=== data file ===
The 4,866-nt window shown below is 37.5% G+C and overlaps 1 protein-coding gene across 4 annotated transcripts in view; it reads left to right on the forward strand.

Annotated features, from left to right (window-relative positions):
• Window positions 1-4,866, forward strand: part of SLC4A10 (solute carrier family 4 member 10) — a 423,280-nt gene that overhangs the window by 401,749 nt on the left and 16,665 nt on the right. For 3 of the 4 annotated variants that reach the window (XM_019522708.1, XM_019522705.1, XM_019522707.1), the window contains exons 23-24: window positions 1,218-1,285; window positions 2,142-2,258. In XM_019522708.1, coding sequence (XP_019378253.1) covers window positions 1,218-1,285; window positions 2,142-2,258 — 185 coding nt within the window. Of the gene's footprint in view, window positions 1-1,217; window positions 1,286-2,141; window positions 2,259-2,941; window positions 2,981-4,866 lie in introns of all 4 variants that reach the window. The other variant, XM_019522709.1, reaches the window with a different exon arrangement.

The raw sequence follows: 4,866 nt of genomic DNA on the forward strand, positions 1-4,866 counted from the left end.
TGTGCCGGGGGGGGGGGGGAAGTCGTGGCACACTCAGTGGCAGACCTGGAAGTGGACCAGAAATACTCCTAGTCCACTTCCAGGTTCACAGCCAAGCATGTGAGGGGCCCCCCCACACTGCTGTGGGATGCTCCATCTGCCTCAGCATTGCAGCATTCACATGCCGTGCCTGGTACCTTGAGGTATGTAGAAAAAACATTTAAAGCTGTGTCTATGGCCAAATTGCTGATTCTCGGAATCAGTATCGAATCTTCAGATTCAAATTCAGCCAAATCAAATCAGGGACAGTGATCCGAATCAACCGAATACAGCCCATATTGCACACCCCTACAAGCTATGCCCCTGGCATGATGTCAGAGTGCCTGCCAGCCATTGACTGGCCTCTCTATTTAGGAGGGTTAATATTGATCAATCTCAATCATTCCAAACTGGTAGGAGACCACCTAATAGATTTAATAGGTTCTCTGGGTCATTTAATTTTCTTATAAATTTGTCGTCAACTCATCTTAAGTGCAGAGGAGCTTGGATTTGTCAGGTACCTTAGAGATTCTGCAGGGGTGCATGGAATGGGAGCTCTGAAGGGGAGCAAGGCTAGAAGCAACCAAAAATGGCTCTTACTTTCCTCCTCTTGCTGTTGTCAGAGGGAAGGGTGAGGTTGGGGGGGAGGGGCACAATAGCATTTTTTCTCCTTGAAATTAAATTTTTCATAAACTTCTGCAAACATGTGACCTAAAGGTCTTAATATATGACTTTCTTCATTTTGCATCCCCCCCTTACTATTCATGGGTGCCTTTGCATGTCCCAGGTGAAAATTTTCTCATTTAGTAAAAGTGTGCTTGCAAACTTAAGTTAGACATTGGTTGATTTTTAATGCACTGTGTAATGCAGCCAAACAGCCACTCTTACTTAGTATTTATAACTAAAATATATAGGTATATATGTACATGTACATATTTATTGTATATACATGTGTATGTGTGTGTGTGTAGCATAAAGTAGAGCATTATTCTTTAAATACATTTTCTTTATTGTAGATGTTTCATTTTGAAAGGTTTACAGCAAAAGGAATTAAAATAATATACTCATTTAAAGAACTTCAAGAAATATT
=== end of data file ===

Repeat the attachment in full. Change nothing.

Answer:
The 4,866-nt window shown below is 37.5% G+C and overlaps 1 protein-coding gene across 4 annotated transcripts in view; it reads left to right on the forward strand.

Annotated features, from left to right (window-relative positions):
• Window positions 1-4,866, forward strand: part of SLC4A10 (solute carrier family 4 member 10) — a 423,280-nt gene that overhangs the window by 401,749 nt on the left and 16,665 nt on the right. For 3 of the 4 annotated variants that reach the window (XM_019522708.1, XM_019522705.1, XM_019522707.1), the window contains exons 23-24: window positions 1,218-1,285; window positions 2,142-2,258. In XM_019522708.1, coding sequence (XP_019378253.1) covers window positions 1,218-1,285; window positions 2,142-2,258 — 185 coding nt within the window. Of the gene's footprint in view, window positions 1-1,217; window positions 1,286-2,141; window positions 2,259-2,941; window positions 2,981-4,866 lie in introns of all 4 variants that reach the window. The other variant, XM_019522709.1, reaches the window with a different exon arrangement.

The raw sequence follows: 4,866 nt of genomic DNA on the forward strand, positions 1-4,866 counted from the left end.
TGTGCCGGGGGGGGGGGGGAAGTCGTGGCACACTCAGTGGCAGACCTGGAAGTGGACCAGAAATACTCCTAGTCCACTTCCAGGTTCACAGCCAAGCATGTGAGGGGCCCCCCCACACTGCTGTGGGATGCTCCATCTGCCTCAGCATTGCAGCATTCACATGCCGTGCCTGGTACCTTGAGGTATGTAGAAAAAACATTTAAAGCTGTGTCTATGGCCAAATTGCTGATTCTCGGAATCAGTATCGAATCTTCAGATTCAAATTCAGCCAAATCAAATCAGGGACAGTGATCCGAATCAACCGAATACAGCCCATATTGCACACCCCTACAAGCTATGCCCCTGGCATGATGTCAGAGTGCCTGCCAGCCATTGACTGGCCTCTCTATTTAGGAGGGTTAATATTGATCAATCTCAATCATTCCAAACTGGTAGGAGACCACCTAATAGATTTAATAGGTTCTCTGGGTCATTTAATTTTCTTATAAATTTGTCGTCAACTCATCTTAAGTGCAGAGGAGCTTGGATTTGTCAGGTACCTTAGAGATTCTGCAGGGGTGCATGGAATGGGAGCTCTGAAGGGGAGCAAGGCTAGAAGCAACCAAAAATGGCTCTTACTTTCCTCCTCTTGCTGTTGTCAGAGGGAAGGGTGAGGTTGGGGGGGAGGGGCACAATAGCATTTTTTCTCCTTGAAATTAAATTTTTCATAAACTTCTGCAAACATGTGACCTAAAGGTCTTAATATATGACTTTCTTCATTTTGCATCCCCCCCTTACTATTCATGGGTGCCTTTGCATGTCCCAGGTGAAAATTTTCTCATTTAGTAAAAGTGTGCTTGCAAACTTAAGTTAGACATTGGTTGATTTTTAATGCACTGTGTAATGCAGCCAAACAGCCACTCTTACTTAGTATTTATAACTAAAATATATAGGTATATATGTACATGTACATATTTATTGTATATACATGTGTATGTGTGTGTGTGTAGCATAAAGTAGAGCATTATTCTTTAAATACATTTTCTTTATTGTAGATGTTTCATTTTGAAAGGTTTACAGCAAAAGGAATTAAAATAATATACTCATTTAAAGAACTTCAAGAAATATT